The primary aim of this review was to investigate how offering relatives the option to be present during resuscitation of patients affects the occurrence of post-traumatic stress disorder (PTSD)-related symptoms in the relatives.
The secondary aim was to investigate how offering relatives the option to be present during resuscitation of patients affects the occurrence of other psychological outcomes in the relatives and what effect family presence compared to no family presence during resuscitation of patients has on patient morbidity and mortality.
We also wanted to investigate the effect of FPDR on medical treatment and care during resuscitation. Furthermore, we wanted to investigate and report the personal stress seen in healthcare professionals and if possible describe their attitudes toward the FPDR initiative.
We searched CENTRAL, MEDLINE, Embase, PsycINFO, and CINAHL from inception to 22 March 2022 without any language limits. We also checked references and citations of eligible studies using Scopus, and searched for relevant systematic reviews using Epistomonikos. Furthermore, we searched ClinicalTrials.gov, WHO ICTRP, and ISRCTN registry for ongoing trials; OpenGrey for grey literature; and Google Scholar for additional trials (all on 22 March 2022).
We included randomized controlled trials of adults who have witnessed a resuscitation attempt of a patient (who was their relative) at the emergency department or in the pre-hospital emergency medical service.
The participants of this review included relatives, patients, and healthcare professionals during resuscitation.
We included relatives aged 18 years or older who have witnessed a resuscitation attempt of a patient (who is their relative) in the emergency department or pre-hospital. We defined relatives as siblings, parents, spouses, children, or close friends of the patient, or any other descriptions used by the study authors. There were no limitations on adult age or gender.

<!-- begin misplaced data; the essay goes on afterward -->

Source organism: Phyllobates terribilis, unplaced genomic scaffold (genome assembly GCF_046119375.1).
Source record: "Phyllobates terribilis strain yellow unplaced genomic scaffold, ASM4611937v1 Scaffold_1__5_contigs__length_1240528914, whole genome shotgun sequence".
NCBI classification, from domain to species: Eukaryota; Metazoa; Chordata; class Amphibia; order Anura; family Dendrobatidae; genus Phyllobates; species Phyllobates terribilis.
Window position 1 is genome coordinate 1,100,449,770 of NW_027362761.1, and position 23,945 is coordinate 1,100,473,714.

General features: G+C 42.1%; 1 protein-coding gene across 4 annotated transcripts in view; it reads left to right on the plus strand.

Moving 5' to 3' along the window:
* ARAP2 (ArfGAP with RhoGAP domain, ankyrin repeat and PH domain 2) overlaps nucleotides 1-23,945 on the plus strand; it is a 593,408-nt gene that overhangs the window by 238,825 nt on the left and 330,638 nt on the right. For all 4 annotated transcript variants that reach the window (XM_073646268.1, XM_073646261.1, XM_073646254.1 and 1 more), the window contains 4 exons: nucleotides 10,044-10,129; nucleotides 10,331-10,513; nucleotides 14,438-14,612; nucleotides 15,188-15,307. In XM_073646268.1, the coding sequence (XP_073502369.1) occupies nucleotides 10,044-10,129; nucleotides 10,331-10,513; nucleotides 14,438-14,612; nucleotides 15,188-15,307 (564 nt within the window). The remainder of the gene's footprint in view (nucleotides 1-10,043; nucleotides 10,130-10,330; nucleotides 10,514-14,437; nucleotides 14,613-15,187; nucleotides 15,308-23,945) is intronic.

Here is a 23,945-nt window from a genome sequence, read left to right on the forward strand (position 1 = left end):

We defined patient as a patient with cardiac arrest in need of cardiopulmonary resuscitation (CPR), a patient with a critical medical or traumatic life-threatening condition, an unconscious patient, or a patient in any other way at risk of sudden death. We included all types of healthcare professionals as described in the included studies. There were no limitations on age or gender.
We checked titles and abstracts of studies identified by the search, and obtained the full reports of those studies deemed potentially relevant. Two review authors independently extracted data. As it was not possible to conduct meta-analyses, we synthesized data narratively.
The electronic searches yielded a total of 7292 records after deduplication. We included 2 trials (3 papers) involving a total of 595 participants: a cluster-randomized trial from 2013 involving pre-hospital emergency medical services units in France, comparing systematic offer for a relative to witness CPR with the traditional practice, and its 1-year assessment; and a small pilot study from 1998 of FPDR in an emergency department in the UK.
Participants were 19 to 78 years old, and between 56% and 64% were women. PTSD was measured with the Impact of Event Scale, and the median score ranged from 0 to 21 (range 0 to 75; higher scores correspond to more severe disease). In the trial that accounted for most of the included participants (570/595), the frequency of PTSD-related symptoms was significantly higher in the control group after 3 and 12 months, and in the per-protocol analyses a significant statistical difference was found in favor of FPDR when looking at PTSD, anxiety and depression, and complicated grief after 1 year. One of the included studies also measured duration of patient resuscitation and personal stress in healthcare professionals during FPDR and found no difference between groups. Both studies had high risk of bias, and the evidence for all outcomes except one was assessed as very low certainty.